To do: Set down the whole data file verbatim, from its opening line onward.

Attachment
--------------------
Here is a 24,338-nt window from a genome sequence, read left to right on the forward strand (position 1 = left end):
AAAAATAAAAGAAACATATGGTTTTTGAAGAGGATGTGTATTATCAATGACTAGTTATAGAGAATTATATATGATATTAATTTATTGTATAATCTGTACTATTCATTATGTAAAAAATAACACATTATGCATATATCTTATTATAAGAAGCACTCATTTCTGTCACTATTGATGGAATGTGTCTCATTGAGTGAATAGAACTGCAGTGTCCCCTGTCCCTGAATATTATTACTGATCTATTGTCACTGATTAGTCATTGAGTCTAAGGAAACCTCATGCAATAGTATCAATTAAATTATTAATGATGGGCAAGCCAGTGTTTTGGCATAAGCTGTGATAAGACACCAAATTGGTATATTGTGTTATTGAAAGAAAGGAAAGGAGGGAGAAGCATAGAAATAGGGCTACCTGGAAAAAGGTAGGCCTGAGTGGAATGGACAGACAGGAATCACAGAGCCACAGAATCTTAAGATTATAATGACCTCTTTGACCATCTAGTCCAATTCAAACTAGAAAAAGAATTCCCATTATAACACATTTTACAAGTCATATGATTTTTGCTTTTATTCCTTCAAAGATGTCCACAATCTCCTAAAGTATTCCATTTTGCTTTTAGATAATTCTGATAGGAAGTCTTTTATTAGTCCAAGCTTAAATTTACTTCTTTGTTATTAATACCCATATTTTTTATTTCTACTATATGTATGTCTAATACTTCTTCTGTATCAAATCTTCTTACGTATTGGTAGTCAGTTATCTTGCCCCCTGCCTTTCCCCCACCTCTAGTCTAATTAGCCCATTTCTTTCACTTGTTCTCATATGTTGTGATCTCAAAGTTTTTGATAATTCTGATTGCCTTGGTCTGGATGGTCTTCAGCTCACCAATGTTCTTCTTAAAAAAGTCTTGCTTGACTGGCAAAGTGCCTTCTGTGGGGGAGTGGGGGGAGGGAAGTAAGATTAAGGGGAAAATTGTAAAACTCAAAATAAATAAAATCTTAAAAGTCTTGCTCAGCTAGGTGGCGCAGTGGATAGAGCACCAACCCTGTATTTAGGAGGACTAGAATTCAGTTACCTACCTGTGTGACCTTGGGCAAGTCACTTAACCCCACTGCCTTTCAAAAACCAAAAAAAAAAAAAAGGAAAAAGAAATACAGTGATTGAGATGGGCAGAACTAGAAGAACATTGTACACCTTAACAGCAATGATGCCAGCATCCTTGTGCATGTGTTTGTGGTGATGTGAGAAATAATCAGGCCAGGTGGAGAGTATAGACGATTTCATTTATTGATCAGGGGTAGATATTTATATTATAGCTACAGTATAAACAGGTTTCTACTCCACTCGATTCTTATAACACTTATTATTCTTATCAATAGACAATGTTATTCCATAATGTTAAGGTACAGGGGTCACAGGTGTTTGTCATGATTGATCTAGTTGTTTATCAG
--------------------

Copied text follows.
Here is a 24,338-nt window from a genome sequence, read left to right on the forward strand (position 1 = left end):
AAAAATAAAAGAAACATATGGTTTTTGAAGAGGATGTGTATTATCAATGACTAGTTATAGAGAATTATATATGATATTAATTTATTGTATAATCTGTACTATTCATTATGTAAAAAATAACACATTATGCATATATCTTATTATAAGAAGCACTCATTTCTGTCACTATTGATGGAATGTGTCTCATTGAGTGAATAGAACTGCAGTGTCCCCTGTCCCTGAATATTATTACTGATCTATTGTCACTGATTAGTCATTGAGTCTAAGGAAACCTCATGCAATAGTATCAATTAAATTATTAATGATGGGCAAGCCAGTGTTTTGGCATAAGCTGTGATAAGACACCAAATTGGTATATTGTGTTATTGAAAGAAAGGAAAGGAGGGAGAAGCATAGAAATAGGGCTACCTGGAAAAAGGTAGGCCTGAGTGGAATGGACAGACAGGAATCACAGAGCCACAGAATCTTAAGATTATAATGACCTCTTTGACCATCTAGTCCAATTCAAACTAGAAAAAGAATTCCCATTATAACACATTTTACAAGTCATATGATTTTTGCTTTTATTCCTTCAAAGATGTCCACAATCTCCTAAAGTATTCCATTTTGCTTTTAGATAATTCTGATAGGAAGTCTTTTATTAGTCCAAGCTTAAATTTACTTCTTTGTTATTAATACCCATATTTTTTATTTCTACTATATGTATGTCTAATACTTCTTCTGTATCAAATCTTCTTACGTATTGGTAGTCAGTTATCTTGCCCCCTGCCTTTCCCCCACCTCTAGTCTAATTAGCCCATTTCTTTCACTTGTTCTCATATGTTGTGATCTCAAAGTTTTTGATAATTCTGATTGCCTTGGTCTGGATGGTCTTCAGCTCACCAATGTTCTTCTTAAAAAAGTCTTGCTTGACTGGCAAAGTGCCTTCTGTGGGGGAGTGGGGGGAGGGAAGTAAGATTAAGGGGAAAATTGTAAAACTCAAAATAAATAAAATCTTAAAAGTCTTGCTCAGCTAGGTGGCGCAGTGGATAGAGCACCAACCCTGTATTTAGGAGGACTAGAATTCAGTTACCTACCTGTGTGACCTTGGGCAAGTCACTTAACCCCACTGCCTTTCAAAAACCAAAAAAAAAAAAAAGGAAAAAGAAATACAGTGATTGAGATGGGCAGAACTAGAAGAACATTGTACACCTTAACAGCAATGATGCCAGCATCCTTGTGCATGTGTTTGTGGTGATGTGAGAAATAATCAGGCCAGGTGGAGAGTATAGACGATTTCATTTATTGATCAGGGGTAGATATTTATATTATAGCTACAGTATAAACAGGTTTCTACTCCACTCGATTCTTATAACACTTATTATTCTTATCAATAGACAATGTTATTCCATAATGTTAAGGTACAGGGGTCACAGGTGTTTGTCATGATTGATCTAGTTGTTTATCAG